Not all robot swarms look alike, and not all robots in swarms need look alike either. That’s what researchers at the University of California are working on.
Researchers at the University California, San Diego, are taking the first steps towards robotics swarms that can be rapidly customized, self-assembled, and then self-deployed, without needing tedious human intervention at every step of the way. They’re laser-cut from flat sheets, can fold themselves up, and then skitter away with only a minimum of human finger-lifting.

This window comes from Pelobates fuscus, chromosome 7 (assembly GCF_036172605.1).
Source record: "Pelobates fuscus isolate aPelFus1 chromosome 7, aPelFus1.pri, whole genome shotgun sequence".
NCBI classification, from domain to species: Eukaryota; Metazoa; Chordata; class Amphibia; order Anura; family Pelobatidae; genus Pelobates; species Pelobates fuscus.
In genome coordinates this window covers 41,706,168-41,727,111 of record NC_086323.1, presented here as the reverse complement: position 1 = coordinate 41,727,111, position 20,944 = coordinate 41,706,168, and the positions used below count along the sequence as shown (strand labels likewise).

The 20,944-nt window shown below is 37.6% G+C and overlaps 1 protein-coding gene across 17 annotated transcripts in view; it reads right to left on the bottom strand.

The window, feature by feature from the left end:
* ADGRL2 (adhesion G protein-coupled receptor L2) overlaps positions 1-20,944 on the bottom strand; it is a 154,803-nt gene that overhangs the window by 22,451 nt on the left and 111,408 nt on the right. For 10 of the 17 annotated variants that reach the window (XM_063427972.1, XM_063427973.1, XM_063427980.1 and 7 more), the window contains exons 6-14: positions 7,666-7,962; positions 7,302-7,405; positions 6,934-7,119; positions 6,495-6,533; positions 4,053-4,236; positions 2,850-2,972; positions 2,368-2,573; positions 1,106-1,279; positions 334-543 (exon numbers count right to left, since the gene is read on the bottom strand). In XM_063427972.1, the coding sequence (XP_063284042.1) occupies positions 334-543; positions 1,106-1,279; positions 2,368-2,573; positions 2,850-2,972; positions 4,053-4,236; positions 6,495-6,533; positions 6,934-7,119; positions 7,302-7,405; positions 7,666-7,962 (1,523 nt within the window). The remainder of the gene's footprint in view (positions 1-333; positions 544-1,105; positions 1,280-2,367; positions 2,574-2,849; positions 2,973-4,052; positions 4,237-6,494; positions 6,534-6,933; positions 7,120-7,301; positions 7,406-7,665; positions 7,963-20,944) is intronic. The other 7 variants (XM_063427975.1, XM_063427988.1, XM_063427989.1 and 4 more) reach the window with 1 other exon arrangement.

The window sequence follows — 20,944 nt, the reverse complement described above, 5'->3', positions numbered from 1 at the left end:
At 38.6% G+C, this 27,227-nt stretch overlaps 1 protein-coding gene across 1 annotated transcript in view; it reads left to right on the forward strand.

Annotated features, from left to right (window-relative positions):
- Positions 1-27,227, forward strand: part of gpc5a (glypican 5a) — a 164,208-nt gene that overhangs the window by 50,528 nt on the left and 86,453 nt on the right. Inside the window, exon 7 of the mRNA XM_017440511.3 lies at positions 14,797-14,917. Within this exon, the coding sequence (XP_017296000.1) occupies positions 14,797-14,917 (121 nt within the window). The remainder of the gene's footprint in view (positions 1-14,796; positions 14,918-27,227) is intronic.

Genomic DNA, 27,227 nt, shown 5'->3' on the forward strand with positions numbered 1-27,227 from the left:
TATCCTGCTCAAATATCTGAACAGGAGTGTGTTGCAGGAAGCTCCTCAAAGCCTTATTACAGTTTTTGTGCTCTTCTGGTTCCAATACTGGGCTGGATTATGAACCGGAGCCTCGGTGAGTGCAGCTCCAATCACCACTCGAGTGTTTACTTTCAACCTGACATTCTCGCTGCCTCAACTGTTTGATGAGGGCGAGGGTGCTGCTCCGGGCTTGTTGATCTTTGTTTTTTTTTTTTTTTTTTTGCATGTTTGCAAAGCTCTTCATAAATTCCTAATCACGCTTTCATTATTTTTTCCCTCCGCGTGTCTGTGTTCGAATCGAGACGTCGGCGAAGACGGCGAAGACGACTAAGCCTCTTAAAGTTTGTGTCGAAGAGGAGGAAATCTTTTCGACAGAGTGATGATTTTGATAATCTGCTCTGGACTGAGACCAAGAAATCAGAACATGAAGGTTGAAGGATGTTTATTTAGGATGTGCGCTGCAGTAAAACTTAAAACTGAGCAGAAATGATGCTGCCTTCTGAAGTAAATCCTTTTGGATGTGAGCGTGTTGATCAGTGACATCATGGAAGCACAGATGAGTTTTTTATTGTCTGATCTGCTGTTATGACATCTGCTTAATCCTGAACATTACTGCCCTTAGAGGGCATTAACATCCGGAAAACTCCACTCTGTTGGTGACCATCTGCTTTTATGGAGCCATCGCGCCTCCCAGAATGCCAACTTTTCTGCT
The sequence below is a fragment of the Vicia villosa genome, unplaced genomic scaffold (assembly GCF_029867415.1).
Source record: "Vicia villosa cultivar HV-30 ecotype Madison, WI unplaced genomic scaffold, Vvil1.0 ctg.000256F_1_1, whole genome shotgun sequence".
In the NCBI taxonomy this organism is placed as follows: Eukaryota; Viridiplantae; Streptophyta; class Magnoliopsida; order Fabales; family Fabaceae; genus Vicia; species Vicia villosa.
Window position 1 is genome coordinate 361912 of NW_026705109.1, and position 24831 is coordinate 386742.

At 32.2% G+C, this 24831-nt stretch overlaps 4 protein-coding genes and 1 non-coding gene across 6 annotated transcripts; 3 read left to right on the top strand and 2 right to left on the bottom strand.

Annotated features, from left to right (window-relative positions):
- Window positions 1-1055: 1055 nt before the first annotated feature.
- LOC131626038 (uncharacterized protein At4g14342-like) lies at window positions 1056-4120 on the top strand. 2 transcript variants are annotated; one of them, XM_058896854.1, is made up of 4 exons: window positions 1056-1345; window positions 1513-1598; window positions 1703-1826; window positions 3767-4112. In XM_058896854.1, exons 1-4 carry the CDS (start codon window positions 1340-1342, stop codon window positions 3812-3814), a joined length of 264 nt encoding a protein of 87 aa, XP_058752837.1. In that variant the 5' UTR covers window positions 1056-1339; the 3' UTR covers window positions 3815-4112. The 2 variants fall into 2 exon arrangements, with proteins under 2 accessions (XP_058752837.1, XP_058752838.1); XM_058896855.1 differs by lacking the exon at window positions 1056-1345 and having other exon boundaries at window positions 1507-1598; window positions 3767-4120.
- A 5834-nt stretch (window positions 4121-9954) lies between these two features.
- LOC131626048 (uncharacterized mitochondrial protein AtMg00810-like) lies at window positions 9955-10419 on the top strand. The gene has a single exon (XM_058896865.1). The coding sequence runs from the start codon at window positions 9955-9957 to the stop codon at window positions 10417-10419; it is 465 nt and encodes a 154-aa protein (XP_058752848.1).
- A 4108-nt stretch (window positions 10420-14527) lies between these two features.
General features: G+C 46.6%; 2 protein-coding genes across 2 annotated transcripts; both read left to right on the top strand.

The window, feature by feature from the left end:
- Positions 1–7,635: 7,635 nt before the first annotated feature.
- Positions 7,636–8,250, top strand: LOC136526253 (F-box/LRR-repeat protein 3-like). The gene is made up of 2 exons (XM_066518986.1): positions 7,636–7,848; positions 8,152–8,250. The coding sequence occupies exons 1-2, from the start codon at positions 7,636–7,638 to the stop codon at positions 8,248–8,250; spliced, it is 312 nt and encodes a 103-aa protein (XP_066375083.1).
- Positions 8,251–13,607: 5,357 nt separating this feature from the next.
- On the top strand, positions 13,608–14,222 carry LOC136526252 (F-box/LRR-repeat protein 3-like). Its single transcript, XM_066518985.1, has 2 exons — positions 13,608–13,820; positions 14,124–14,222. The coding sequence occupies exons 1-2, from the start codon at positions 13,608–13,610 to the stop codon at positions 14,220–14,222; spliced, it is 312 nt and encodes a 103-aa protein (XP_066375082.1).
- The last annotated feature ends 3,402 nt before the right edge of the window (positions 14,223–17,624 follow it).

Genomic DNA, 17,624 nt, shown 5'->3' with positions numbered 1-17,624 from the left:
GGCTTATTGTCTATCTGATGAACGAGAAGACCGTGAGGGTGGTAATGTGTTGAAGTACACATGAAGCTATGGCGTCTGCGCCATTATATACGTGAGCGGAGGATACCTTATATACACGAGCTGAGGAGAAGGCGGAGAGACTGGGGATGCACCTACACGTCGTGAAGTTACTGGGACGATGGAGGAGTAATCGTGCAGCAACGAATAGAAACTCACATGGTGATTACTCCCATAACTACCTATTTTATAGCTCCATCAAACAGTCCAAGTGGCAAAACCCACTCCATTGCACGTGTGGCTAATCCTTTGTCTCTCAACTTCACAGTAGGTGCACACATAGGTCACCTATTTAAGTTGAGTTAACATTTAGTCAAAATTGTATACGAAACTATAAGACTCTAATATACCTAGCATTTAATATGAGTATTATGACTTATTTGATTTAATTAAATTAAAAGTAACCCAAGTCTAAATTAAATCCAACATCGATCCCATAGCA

The heterogeneous swarm idea is not a new one: Insects have been doing it for ages, and it’s been very effective for them. With ants, for example, you’ve got little workers and some big soldiers, neither of which are suited for doing each other’s jobs, but together, they make the overall swarm much more efficient. Sadly, we’re not as clever as the ants at autonomously generating new swarm members, but Michael Tolley’s lab at UCSD has been making progress in the right direction.